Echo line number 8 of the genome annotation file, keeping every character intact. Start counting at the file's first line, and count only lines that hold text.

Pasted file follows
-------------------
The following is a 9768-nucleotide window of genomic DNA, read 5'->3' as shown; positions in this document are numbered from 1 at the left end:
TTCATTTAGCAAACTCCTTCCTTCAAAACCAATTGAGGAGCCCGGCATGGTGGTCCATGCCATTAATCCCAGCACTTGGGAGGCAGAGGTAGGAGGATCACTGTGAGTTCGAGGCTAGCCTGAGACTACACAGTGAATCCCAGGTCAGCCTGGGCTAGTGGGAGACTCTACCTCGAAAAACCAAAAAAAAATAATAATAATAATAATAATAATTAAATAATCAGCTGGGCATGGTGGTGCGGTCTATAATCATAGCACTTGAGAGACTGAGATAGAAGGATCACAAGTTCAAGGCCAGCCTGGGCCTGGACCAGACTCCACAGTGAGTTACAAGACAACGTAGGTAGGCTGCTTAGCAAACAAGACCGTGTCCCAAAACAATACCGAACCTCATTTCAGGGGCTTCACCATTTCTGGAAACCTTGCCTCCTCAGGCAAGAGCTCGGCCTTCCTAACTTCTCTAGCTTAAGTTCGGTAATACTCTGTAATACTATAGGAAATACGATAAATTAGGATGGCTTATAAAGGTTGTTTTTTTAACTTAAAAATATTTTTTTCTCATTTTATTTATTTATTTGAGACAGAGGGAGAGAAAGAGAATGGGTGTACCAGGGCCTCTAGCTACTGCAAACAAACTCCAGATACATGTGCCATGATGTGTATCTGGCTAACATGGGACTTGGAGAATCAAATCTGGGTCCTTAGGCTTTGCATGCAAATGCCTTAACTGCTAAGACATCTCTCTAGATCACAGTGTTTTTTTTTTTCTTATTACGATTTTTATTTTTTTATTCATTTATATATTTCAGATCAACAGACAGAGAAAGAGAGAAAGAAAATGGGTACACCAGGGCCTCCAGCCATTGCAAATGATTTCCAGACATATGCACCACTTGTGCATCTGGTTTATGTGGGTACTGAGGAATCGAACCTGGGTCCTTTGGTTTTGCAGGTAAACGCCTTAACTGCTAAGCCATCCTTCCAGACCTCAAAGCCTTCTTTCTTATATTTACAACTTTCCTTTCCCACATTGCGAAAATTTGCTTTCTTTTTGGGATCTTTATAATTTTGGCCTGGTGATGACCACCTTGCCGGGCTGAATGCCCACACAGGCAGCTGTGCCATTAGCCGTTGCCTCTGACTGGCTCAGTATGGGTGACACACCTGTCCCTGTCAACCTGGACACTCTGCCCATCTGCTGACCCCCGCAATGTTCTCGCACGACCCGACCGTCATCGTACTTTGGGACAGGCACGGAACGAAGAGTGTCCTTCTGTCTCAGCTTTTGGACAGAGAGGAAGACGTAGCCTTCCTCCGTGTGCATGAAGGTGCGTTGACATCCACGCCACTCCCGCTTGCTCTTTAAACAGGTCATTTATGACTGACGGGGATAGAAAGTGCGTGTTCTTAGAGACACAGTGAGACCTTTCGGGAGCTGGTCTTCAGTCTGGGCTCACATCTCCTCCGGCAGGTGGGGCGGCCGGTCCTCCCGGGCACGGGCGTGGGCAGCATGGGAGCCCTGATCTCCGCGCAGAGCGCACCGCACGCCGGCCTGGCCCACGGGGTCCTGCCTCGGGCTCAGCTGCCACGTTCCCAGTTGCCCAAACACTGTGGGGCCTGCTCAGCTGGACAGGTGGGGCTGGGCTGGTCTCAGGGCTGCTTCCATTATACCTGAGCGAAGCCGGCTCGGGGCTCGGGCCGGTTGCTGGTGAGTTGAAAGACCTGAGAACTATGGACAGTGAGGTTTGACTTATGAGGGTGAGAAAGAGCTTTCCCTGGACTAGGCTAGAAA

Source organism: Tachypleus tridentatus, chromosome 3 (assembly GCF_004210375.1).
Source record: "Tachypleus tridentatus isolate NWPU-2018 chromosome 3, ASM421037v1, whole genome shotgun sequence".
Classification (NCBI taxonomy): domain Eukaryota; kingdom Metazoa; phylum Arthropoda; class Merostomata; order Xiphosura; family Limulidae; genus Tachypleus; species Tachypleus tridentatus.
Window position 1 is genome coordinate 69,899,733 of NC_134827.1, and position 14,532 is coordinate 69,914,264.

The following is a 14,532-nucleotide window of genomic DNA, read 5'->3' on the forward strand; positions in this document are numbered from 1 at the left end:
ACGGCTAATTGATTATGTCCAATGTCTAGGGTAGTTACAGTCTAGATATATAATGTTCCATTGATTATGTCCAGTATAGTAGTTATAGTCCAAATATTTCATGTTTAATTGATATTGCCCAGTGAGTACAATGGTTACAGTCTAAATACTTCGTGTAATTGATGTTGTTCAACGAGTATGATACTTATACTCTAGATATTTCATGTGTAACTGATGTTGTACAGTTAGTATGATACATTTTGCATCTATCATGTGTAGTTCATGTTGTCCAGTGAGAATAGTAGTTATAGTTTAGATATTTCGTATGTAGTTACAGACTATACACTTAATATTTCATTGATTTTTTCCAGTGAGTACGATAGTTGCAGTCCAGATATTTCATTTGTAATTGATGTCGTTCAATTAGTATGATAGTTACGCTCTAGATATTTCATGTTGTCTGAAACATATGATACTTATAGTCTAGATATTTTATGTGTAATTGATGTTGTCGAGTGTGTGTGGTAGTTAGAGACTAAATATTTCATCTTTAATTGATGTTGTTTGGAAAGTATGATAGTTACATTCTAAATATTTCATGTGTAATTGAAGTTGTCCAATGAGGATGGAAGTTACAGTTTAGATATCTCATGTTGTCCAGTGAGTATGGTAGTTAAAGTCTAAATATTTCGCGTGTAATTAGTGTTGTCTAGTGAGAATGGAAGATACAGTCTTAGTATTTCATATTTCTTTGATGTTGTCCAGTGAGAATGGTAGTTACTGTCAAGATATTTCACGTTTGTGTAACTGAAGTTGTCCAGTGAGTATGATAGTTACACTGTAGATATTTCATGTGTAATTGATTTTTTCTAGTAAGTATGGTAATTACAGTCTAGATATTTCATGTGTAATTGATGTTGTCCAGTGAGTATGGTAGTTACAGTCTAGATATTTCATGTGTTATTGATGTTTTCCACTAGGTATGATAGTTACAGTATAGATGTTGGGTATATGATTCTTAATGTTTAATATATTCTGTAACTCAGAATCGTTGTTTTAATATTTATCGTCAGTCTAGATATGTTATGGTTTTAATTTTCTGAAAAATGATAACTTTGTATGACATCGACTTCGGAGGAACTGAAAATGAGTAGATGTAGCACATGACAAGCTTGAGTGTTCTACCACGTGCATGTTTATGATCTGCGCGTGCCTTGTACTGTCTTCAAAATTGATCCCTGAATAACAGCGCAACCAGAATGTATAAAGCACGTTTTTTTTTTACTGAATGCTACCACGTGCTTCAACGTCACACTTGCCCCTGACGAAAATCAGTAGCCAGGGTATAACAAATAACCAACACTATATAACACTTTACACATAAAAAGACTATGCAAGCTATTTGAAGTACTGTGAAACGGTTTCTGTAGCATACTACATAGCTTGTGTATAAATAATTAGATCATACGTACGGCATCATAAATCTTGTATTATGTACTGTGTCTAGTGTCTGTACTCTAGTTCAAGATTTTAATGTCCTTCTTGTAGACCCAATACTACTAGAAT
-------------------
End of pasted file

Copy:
ACGGCTAATTGATTATGTCCAATGTCTAGGGTAGTTACAGTCTAGATATATAATGTTCCATTGATTATGTCCAGTATAGTAGTTATAGTCCAAATATTTCATGTTTAATTGATATTGCCCAGTGAGTACAATGGTTACAGTCTAAATACTTCGTGTAATTGATGTTGTTCAACGAGTATGATACTTATACTCTAGATATTTCATGTGTAACTGATGTTGTACAGTTAGTATGATACATTTTGCATCTATCATGTGTAGTTCATGTTGTCCAGTGAGAATAGTAGTTATAGTTTAGATATTTCGTATGTAGTTACAGACTATACACTTAATATTTCATTGATTTTTTCCAGTGAGTACGATAGTTGCAGTCCAGATATTTCATTTGTAATTGATGTCGTTCAATTAGTATGATAGTTACGCTCTAGATATTTCATGTTGTCTGAAACATATGATACTTATAGTCTAGATATTTTATGTGTAATTGATGTTGTCGAGTGTGTGTGGTAGTTAGAGACTAAATATTTCATCTTTAATTGATGTTGTTTGGAAAGTATGATAGTTACATTCTAAATATTTCATGTGTAATTGAAGTTGTCCAATGAGGATGGAAGTTACAGTTTAGATATCTCATGTTGTCCAGTGAGTATGGTAGTTAAAGTCTAAATATTTCGCGTGTAATTAGTGTTGTCTAGTGAGAATGGAAGATACAGTCTTAGTATTTCATATTTCTTTGATGTTGTCCAGTGAGAATGGTAGTTACTGTCAAGATATTTCACGTTTGTGTAACTGAAGTTGTCCAGTGAGTATGATAGTTACACTGTAGATATTTCATGTGTAATTGATTTTTTCTAGTAAGTATGGTAATTACAGTCTAGATATTTCATGTGTAATTGATGTTGTCCAGTGAGTATGGTAGTTACAGTCTAGATATTTCATGTGTTATTGATGTTTTCCACTAGGTATGATAGTTACAGTATAGATGTTGGGTATATGATTCTTAATGTTTAATATATTCTGTAACTCAGAATCGTTGTTTTAATATTTATCGTCAGTCTAGATATGTTATGGTTTTAATTTTCTGAAAAATGATAACTTTGTATGACATCGACTTCGGAGGAACTGAAAATGAGTAGATGTAGCACATGACAAGCTTGAGTGTTCTACCACGTGCATGTTTATGATCTGCGCGTGCCTTGTACTGTCTTCAAAATTGATCCCTGAATAACAGCGCAACCAGAATGTATAAAGCACGTTTTTTTTTTACTGAATGCTACCACGTGCTTCAACGTCACACTTGCCCCTGACGAAAATCAGTAGCCAGGGTATAACAAATAACCAACACTATATAACACTTTACACATAAAAAGACTATGCAAGCTATTTGAAGTACTGTGAAACGGTTTCTGTAGCATACTACATAGCTTGTGTATAAATAATTAGATCATACGTACGGCATCATAAATCTTGTATTATGTACTGTGTCTAGTGTCTGTACTCTAGTTCAAGATTTTAATGTCCTTCTTGTAGACCCAATACTACTAGAAT